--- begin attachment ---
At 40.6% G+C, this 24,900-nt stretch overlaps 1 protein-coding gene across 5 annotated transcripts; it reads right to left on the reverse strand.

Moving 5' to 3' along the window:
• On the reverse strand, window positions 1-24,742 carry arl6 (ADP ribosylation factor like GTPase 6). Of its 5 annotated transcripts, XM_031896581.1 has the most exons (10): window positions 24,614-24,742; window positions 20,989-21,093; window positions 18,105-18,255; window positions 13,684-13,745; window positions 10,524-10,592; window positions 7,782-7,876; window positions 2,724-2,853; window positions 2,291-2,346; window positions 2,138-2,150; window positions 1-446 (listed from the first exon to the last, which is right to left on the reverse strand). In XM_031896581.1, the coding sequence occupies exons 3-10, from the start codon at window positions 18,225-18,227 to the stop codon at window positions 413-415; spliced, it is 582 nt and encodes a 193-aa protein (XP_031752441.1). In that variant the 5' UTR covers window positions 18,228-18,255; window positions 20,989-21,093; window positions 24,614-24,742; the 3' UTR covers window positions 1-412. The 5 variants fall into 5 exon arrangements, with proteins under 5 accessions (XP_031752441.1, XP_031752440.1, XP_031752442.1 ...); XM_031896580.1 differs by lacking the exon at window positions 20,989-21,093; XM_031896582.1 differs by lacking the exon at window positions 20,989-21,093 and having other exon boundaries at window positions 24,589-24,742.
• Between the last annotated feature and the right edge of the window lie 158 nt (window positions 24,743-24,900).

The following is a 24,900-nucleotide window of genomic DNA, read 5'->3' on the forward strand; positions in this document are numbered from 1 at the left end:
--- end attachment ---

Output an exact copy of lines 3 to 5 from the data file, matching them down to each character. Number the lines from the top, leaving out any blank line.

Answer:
• On the reverse strand, window positions 1-24,742 carry arl6 (ADP ribosylation factor like GTPase 6). Of its 5 annotated transcripts, XM_031896581.1 has the most exons (10): window positions 24,614-24,742; window positions 20,989-21,093; window positions 18,105-18,255; window positions 13,684-13,745; window positions 10,524-10,592; window positions 7,782-7,876; window positions 2,724-2,853; window positions 2,291-2,346; window positions 2,138-2,150; window positions 1-446 (listed from the first exon to the last, which is right to left on the reverse strand). In XM_031896581.1, the coding sequence occupies exons 3-10, from the start codon at window positions 18,225-18,227 to the stop codon at window positions 413-415; spliced, it is 582 nt and encodes a 193-aa protein (XP_031752441.1). In that variant the 5' UTR covers window positions 18,228-18,255; window positions 20,989-21,093; window positions 24,614-24,742; the 3' UTR covers window positions 1-412. The 5 variants fall into 5 exon arrangements, with proteins under 5 accessions (XP_031752441.1, XP_031752440.1, XP_031752442.1 ...); XM_031896580.1 differs by lacking the exon at window positions 20,989-21,093; XM_031896582.1 differs by lacking the exon at window positions 20,989-21,093 and having other exon boundaries at window positions 24,589-24,742.
• Between the last annotated feature and the right edge of the window lie 158 nt (window positions 24,743-24,900).

The following is a 24,900-nucleotide window of genomic DNA, read 5'->3' on the forward strand; positions in this document are numbered from 1 at the left end: